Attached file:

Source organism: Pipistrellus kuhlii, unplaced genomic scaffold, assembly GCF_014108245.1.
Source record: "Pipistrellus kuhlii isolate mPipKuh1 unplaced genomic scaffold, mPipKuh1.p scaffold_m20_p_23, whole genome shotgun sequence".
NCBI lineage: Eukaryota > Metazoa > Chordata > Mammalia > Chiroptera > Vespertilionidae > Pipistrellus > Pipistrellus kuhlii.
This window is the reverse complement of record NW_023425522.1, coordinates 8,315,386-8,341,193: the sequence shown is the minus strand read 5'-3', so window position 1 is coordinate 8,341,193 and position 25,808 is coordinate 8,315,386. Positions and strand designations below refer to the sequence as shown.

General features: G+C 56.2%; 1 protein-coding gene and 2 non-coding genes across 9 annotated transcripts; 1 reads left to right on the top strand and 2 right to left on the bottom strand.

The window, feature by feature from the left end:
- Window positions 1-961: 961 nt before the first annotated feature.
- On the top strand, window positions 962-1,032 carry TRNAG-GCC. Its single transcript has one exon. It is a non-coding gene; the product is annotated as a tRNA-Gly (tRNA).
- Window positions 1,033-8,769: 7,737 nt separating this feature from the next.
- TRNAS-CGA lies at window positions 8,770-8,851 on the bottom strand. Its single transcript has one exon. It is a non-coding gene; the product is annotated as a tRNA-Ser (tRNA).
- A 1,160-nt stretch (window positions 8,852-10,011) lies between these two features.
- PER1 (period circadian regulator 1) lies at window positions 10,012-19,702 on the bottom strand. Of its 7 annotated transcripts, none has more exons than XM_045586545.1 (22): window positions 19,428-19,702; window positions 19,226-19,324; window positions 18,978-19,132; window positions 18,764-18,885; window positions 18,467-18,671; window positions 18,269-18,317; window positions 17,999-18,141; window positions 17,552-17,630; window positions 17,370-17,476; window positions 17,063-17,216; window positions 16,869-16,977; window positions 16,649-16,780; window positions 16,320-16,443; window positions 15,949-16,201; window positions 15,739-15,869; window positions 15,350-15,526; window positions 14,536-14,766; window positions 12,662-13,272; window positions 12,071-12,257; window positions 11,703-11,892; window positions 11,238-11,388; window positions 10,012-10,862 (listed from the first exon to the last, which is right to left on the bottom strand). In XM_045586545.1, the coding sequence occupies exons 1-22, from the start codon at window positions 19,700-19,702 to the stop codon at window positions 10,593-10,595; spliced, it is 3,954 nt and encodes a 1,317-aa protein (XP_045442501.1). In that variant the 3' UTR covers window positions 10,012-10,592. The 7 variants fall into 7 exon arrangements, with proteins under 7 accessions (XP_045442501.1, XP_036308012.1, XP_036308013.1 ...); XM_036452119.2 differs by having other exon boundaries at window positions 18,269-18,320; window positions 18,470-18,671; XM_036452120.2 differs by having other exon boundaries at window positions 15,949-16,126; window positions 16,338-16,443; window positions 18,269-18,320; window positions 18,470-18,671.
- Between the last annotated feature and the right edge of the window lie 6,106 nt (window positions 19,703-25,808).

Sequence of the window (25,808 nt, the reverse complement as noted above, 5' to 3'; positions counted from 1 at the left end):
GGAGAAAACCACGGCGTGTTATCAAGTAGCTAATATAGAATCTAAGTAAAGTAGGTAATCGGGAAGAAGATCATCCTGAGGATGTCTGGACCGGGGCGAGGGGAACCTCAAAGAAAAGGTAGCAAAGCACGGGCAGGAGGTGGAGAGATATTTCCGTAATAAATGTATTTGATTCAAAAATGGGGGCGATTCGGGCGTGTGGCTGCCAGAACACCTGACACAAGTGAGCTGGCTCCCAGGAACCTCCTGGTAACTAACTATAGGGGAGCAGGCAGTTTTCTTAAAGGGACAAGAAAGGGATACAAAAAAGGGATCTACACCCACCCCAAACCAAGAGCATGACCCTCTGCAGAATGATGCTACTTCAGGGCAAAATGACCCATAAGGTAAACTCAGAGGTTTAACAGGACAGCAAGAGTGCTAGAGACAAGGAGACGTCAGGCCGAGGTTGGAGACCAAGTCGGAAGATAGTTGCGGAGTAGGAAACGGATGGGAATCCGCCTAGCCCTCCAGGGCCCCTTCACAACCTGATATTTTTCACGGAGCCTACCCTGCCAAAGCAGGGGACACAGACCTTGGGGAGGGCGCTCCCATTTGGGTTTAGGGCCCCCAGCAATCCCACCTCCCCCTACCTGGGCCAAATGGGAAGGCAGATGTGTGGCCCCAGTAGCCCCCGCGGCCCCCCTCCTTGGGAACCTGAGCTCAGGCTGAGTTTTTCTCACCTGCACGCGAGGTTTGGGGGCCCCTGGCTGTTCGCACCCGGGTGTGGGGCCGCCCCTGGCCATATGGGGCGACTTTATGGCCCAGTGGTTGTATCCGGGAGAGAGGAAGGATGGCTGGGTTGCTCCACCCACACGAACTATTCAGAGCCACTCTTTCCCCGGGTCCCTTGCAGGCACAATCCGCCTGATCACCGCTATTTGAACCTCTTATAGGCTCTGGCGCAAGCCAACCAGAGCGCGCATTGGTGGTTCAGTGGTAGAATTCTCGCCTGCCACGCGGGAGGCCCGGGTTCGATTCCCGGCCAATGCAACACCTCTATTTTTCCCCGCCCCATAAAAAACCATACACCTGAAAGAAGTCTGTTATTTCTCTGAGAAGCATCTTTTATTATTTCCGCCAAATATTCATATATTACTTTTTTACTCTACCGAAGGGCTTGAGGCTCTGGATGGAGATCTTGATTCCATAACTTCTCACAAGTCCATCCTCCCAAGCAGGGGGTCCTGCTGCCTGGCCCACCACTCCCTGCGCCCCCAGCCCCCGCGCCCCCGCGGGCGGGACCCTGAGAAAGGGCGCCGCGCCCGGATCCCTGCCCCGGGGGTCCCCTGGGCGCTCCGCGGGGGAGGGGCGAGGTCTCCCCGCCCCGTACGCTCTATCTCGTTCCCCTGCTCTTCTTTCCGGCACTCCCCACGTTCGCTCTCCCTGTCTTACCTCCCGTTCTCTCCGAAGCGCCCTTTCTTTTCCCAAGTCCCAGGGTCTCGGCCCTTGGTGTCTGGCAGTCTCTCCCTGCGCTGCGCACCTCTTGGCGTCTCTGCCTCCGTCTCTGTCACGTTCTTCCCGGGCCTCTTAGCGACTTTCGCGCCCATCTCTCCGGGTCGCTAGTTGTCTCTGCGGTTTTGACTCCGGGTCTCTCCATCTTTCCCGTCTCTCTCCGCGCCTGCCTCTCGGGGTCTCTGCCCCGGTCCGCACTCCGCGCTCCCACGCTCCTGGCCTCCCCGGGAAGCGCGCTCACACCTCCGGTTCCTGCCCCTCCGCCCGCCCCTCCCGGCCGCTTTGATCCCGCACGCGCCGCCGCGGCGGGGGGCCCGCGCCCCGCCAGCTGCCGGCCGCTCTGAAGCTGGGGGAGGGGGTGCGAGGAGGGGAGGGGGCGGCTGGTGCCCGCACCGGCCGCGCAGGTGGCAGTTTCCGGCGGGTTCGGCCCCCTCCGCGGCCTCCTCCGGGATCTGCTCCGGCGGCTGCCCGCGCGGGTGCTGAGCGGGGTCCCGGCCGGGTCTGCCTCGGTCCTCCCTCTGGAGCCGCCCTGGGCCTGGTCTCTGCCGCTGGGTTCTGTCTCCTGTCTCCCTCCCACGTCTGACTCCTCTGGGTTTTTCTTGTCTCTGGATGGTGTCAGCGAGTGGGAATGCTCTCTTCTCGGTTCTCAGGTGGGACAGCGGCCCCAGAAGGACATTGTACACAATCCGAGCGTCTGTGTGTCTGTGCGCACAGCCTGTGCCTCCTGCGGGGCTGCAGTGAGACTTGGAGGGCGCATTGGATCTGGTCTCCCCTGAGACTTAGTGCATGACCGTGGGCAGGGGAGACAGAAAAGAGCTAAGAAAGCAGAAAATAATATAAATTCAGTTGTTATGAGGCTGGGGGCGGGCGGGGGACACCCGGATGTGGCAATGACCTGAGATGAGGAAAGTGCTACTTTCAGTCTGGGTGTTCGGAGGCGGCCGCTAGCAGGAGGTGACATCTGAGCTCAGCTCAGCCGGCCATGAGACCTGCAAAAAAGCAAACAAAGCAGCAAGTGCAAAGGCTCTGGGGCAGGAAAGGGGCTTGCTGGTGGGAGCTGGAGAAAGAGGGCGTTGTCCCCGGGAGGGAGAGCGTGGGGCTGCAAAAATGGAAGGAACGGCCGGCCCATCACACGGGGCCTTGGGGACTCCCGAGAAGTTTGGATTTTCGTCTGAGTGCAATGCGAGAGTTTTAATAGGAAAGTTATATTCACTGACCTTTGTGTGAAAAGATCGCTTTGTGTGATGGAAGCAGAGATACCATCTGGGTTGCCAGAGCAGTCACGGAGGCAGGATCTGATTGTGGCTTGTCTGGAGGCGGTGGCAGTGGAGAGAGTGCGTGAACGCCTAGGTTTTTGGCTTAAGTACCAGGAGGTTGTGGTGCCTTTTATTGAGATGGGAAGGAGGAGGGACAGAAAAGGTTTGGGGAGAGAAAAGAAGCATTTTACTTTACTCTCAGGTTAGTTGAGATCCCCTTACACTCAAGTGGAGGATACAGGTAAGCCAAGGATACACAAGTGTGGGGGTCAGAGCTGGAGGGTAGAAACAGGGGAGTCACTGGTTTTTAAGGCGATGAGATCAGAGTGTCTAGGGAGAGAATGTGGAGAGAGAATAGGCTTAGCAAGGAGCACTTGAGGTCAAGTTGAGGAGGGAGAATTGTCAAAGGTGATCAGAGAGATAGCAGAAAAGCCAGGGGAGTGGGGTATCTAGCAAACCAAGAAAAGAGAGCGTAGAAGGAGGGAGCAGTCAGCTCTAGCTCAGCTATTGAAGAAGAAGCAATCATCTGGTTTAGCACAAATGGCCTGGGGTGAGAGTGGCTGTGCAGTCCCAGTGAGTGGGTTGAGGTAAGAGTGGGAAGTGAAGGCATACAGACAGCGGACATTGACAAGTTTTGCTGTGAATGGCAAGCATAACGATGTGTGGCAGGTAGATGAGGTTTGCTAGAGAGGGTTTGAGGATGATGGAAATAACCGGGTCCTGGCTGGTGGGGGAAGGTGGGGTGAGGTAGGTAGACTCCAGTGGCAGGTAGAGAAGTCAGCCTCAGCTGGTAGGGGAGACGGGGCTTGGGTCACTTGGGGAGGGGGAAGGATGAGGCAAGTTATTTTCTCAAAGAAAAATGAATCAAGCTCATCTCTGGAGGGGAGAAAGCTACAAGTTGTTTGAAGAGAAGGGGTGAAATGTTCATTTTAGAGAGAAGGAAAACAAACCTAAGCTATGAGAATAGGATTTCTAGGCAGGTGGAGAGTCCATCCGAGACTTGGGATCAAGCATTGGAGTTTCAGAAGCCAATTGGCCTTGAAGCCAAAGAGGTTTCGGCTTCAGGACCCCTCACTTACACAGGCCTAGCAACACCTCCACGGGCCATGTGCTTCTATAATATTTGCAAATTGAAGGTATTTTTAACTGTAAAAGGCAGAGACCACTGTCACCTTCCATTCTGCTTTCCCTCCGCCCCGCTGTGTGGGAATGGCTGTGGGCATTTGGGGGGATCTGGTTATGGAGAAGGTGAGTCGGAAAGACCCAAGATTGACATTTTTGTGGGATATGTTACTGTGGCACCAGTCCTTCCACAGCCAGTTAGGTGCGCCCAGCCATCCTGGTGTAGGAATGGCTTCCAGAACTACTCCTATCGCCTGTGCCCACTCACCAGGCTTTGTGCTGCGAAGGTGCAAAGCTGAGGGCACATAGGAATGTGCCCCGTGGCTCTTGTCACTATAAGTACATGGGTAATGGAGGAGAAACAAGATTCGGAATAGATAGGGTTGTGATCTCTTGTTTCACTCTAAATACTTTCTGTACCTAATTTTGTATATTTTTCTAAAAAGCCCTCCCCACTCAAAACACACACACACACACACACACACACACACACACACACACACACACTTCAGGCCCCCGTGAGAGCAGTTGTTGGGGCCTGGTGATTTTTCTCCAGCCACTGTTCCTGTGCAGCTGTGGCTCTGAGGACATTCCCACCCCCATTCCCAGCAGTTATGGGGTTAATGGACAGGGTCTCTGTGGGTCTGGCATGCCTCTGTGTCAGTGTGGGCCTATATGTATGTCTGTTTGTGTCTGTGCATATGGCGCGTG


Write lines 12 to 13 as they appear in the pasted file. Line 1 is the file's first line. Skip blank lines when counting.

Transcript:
- PER1 (period circadian regulator 1) lies at window positions 10,012-19,702 on the bottom strand. Of its 7 annotated transcripts, none has more exons than XM_045586545.1 (22): window positions 19,428-19,702; window positions 19,226-19,324; window positions 18,978-19,132; window positions 18,764-18,885; window positions 18,467-18,671; window positions 18,269-18,317; window positions 17,999-18,141; window positions 17,552-17,630; window positions 17,370-17,476; window positions 17,063-17,216; window positions 16,869-16,977; window positions 16,649-16,780; window positions 16,320-16,443; window positions 15,949-16,201; window positions 15,739-15,869; window positions 15,350-15,526; window positions 14,536-14,766; window positions 12,662-13,272; window positions 12,071-12,257; window positions 11,703-11,892; window positions 11,238-11,388; window positions 10,012-10,862 (listed from the first exon to the last, which is right to left on the bottom strand). In XM_045586545.1, the coding sequence occupies exons 1-22, from the start codon at window positions 19,700-19,702 to the stop codon at window positions 10,593-10,595; spliced, it is 3,954 nt and encodes a 1,317-aa protein (XP_045442501.1). In that variant the 3' UTR covers window positions 10,012-10,592. The 7 variants fall into 7 exon arrangements, with proteins under 7 accessions (XP_045442501.1, XP_036308012.1, XP_036308013.1 ...); XM_036452119.2 differs by having other exon boundaries at window positions 18,269-18,320; window positions 18,470-18,671; XM_036452120.2 differs by having other exon boundaries at window positions 15,949-16,126; window positions 16,338-16,443; window positions 18,269-18,320; window positions 18,470-18,671.
- Between the last annotated feature and the right edge of the window lie 6,106 nt (window positions 19,703-25,808).